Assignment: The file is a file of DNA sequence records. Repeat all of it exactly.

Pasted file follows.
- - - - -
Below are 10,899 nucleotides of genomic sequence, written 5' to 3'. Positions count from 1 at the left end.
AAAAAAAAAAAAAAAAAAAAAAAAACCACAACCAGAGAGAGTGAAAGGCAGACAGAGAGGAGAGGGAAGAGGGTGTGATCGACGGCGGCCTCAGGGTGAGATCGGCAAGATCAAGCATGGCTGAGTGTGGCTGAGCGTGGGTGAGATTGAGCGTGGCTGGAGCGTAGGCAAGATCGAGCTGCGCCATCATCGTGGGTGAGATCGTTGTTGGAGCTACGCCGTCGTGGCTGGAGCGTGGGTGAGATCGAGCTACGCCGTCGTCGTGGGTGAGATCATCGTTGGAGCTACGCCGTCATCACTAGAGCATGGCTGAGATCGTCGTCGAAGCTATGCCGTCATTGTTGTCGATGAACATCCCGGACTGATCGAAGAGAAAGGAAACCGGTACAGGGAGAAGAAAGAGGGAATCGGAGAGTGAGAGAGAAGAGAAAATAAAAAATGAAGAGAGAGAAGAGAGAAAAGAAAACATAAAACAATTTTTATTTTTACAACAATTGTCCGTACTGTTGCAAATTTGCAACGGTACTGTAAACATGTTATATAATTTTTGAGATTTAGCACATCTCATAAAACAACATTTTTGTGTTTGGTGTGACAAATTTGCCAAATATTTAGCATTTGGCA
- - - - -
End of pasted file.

Below are 10,899 nucleotides of genomic sequence, written 5' to 3'. Positions count from 1 at the left end.
AAAAAAAAAAAAAAAAAAAAAAAAACCACAACCAGAGAGAGTGAAAGGCAGACAGAGAGGAGAGGGAAGAGGGTGTGATCGACGGCGGCCTCAGGGTGAGATCGGCAAGATCAAGCATGGCTGAGTGTGGCTGAGCGTGGGTGAGATTGAGCGTGGCTGGAGCGTAGGCAAGATCGAGCTGCGCCATCATCGTGGGTGAGATCGTTGTTGGAGCTACGCCGTCGTGGCTGGAGCGTGGGTGAGATCGAGCTACGCCGTCGTCGTGGGTGAGATCATCGTTGGAGCTACGCCGTCATCACTAGAGCATGGCTGAGATCGTCGTCGAAGCTATGCCGTCATTGTTGTCGATGAACATCCCGGACTGATCGAAGAGAAAGGAAACCGGTACAGGGAGAAGAAAGAGGGAATCGGAGAGTGAGAGAGAAGAGAAAATAAAAAATGAAGAGAGAGAAGAGAGAAAAGAAAACATAAAACAATTTTTATTTTTACAACAATTGTCCGTACTGTTGCAAATTTGCAACGGTACTGTAAACATGTTATATAATTTTTGAGATTTAGCACATCTCATAAAACAACATTTTTGTGTTTGGTGTGACAAATTTGCCAAATATTTAGCATTTGGCA